In 2015, Debra Linesch, Professor of Marital and Family Therapy and former Department Chair, received the "Distinguished Educator Award" from the American Art Therapy Association at their Annual Conference in Minneapolis. This award is conferred on a professional member of the Association in recognition of significant contributions to the education of professionals in the field of art therapy, specifically in the area of outstanding teaching and the development of innovative educational practices.

John Todd

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John Todd, Lecturer of Dance

Part-Time Faculty Distinguished Teaching Award, Fall 2015

John Todd received his training at North Carolina School of the Arts in drama and dance. John's performance experience includes the Houston Ballet, Pacific Northwest Ballet, 4 Broadway shows, 17 feature films, 12 television shows, and 26 national commercials; Martha Graham, Agnes de Mille, and Twyla Tharp are among his mentors. John began teaching at LMU in 2013. Classes taught include Beginning/Intermediate Ballet and Musical Theater.

John's goal in teaching is to help students find the path that brings them joy and fulfillment. He challenges students to explore who they really are and how they want to show up in the world. Teaching brings out the best and expands every possibility in this world. Frustration turns to winning, tears turn to laughter, hard work and showing up cross fade to success.

Nenad "Neno" Pervan

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Nenad "Neno" Pervan, Clinical Assistant Professor of Theatre Arts

Part-Time Faculty Distinguished Teaching Award, Fall 2014

Nenad "Neno" Pervan was born and raised in Sarajevo, Bosnia and Herzegovina. He earned his BFA in Acting from the Academy of Arts, Yugoslavia. In 1997 he graduated from the University of Tennessee, Knoxville, with an MFA in Performance. He has been teaching at LMU since 2007. Classes taught include Theatre History, Beginning Acting, Scene Study, Advanced Acting, and Voice and Movement. Neno also directed several shows at LMU, including Genet's The Balcony, Miller's The Crucible, Mastosimone's Extremities, Zadravec's Honey Brown Eyes, and Stages of AIDS. Neno collaborated with LMU faculty, staff, students, and guest artists on social justice themed projects such as Revolutions of the Heart, Shinsai Theatres for Japan, From Sarajevo With Love, "8", Trial by Fire, Artists Speak, The Trial of God, and Samarkand.

Rosalynde LeBlanc Loo

Rosalynde LeBlanc Loo, Assistant Professor of Theatre Arts & Dance

Graves Award in the Humanities, 2013-2015 Cycle

Rosalynde LeBlanc Loo, Assistant Professor of Theatre Arts & Dance, has won the prestigious Graves Award in the Humanities to create an interdisciplinary, core curriculum class at Loyola Marymount University that examines "the interconnectedness of dance, culture and history."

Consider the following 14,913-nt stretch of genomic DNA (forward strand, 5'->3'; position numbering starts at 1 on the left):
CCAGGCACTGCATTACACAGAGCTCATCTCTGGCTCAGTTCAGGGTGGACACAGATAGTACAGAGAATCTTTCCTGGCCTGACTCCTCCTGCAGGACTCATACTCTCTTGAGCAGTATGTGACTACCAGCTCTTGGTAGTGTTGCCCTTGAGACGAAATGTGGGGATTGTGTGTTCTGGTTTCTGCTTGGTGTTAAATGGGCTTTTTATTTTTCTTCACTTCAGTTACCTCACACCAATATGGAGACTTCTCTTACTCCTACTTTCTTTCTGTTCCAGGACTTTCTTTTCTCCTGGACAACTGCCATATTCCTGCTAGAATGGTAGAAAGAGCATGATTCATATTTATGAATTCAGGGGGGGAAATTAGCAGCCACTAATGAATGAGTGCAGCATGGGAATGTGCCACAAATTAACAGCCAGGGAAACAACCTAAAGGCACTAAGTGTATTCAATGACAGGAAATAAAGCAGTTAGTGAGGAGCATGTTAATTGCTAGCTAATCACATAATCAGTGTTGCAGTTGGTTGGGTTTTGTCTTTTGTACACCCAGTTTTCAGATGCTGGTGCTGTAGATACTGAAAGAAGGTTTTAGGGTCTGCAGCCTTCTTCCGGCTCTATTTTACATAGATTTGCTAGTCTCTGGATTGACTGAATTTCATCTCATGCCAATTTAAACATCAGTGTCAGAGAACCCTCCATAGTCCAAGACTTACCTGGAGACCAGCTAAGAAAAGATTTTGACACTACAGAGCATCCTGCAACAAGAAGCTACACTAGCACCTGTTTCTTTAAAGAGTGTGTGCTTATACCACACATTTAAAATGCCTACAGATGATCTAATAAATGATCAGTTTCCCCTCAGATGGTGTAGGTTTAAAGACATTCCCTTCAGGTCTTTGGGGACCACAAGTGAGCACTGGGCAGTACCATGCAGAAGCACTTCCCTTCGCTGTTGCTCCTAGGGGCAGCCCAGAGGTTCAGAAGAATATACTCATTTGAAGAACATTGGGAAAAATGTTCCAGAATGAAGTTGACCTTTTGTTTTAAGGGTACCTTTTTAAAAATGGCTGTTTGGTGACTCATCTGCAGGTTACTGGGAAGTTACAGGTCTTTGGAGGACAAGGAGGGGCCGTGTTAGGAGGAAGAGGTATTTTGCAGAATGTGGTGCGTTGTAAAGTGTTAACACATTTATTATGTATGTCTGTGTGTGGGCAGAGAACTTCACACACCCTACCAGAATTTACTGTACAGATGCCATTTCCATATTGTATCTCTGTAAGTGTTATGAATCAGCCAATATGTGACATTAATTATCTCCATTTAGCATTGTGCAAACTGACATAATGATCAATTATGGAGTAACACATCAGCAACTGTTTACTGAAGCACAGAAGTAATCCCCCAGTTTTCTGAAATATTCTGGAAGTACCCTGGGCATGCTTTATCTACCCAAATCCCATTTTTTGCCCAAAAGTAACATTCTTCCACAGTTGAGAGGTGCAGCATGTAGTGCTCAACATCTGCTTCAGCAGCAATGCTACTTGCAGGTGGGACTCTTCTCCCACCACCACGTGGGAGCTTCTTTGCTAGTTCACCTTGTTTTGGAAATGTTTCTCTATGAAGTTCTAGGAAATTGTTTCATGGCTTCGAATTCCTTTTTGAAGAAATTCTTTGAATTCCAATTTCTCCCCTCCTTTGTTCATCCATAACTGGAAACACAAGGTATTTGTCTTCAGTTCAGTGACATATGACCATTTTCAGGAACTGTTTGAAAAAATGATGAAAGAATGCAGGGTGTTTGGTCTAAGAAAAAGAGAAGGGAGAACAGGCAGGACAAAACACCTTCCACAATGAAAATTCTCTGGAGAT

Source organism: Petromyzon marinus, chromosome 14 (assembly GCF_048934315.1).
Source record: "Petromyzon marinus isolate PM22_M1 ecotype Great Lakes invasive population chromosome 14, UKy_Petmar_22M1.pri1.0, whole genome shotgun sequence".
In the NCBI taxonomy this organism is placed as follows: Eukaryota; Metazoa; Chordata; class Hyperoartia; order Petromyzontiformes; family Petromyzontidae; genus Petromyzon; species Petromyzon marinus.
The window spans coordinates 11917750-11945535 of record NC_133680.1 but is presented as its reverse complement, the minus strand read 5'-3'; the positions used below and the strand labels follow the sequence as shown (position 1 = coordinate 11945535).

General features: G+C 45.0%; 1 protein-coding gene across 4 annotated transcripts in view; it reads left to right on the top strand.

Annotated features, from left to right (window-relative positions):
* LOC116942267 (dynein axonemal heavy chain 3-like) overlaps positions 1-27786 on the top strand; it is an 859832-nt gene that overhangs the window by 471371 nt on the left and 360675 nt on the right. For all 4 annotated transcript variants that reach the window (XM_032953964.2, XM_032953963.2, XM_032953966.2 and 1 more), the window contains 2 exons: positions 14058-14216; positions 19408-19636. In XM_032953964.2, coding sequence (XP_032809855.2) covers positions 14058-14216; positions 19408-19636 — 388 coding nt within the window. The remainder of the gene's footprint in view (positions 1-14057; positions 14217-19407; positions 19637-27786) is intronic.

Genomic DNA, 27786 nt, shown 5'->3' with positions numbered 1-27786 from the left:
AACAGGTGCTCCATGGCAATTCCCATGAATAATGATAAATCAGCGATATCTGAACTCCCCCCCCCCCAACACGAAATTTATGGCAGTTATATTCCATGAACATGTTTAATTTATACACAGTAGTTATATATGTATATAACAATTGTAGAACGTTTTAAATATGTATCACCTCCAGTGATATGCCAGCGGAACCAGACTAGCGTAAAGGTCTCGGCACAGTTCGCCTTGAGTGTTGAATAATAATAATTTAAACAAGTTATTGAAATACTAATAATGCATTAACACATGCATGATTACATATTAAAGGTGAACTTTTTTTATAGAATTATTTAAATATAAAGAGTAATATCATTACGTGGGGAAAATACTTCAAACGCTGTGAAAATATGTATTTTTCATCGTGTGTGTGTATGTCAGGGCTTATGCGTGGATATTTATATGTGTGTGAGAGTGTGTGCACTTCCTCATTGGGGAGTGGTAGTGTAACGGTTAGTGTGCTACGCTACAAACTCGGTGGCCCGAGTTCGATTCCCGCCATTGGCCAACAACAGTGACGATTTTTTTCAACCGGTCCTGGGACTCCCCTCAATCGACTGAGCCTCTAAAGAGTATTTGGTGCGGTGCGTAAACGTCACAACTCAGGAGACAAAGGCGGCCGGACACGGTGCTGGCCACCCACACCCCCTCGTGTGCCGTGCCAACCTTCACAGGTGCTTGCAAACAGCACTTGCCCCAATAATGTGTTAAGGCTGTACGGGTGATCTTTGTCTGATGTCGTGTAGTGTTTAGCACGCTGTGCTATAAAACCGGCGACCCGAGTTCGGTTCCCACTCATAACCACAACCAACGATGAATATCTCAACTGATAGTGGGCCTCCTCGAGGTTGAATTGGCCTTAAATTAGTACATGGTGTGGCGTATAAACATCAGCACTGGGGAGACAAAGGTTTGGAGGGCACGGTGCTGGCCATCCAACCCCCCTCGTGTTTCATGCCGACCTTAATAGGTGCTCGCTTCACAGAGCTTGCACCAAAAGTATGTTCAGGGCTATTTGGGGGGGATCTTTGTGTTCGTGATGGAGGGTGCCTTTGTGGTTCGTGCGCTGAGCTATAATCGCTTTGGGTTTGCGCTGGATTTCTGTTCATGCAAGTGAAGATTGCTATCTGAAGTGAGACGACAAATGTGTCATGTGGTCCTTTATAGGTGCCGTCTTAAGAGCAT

The award includes a $12,000 stipend to support her research, which will focus on the work and methods of renowned choreographer Bill T. Jones. In particular, she will examine his work,"D-Man in the Waters," the dance he created in 1989 about the AIDS epidemic at its height.

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Rosalynde LeBlanc Loo: The Body Tells a Story

Bryant Keith Alexander

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Bryant Keith Alexander, Dean, College of Communication and Fine Arts

NCA Ethnography Division Best Special Journal Issue Award, 2018

NCA Randy Majors Award for GLBTQ Scholarship, 2016

Bryant Keith Alexander, professor of communication and performance studies and dean of the College of Communication and Fine Arts, has been selected as the recipient of the 2018 National Communication Association (NCA), Ethnography Division Best Special Journal Issue Award for "June 12, 2016: Terrorism and Hate in Orlando, America—Poetic and Performative Responses" Qualitative Inquiry (2017), 23.7, 483-571. He and his co-editor, Mary E. Weems will accept this award at the annual meeting of the NCA in Salt Lake City, UT.

Alexander is also the recipient of the 2016 Caucus on Gay, Lesbian, Bisexual, Transgender and Queer Concerns of the National Communication Association, Randy Majors Award for GLBTQ Scholarship for remarkable contributions to advancing GLBTQ scholarship. And recipient of the 2016 H.L. "Bud" Goodall, Jr. and Nick "Gory" Trujillo "It's a Way of Life" Award in Narrative Ethnography (Best Article/Alternative Text). The Inaugural Award was presented for an essay that "exemplifies excellence in storytelling informed by scholarship and intended for both scholarly and public audiences." For the article, "Memory, Mourning, and Miracles: A Triple-Autoethnographic Performance Script," lead, coauthored Claudio Moreira and Hari Stephen Kumar (published in the International Review of Qualitative Research, 8.2, Summer 2015, pp. 229-255).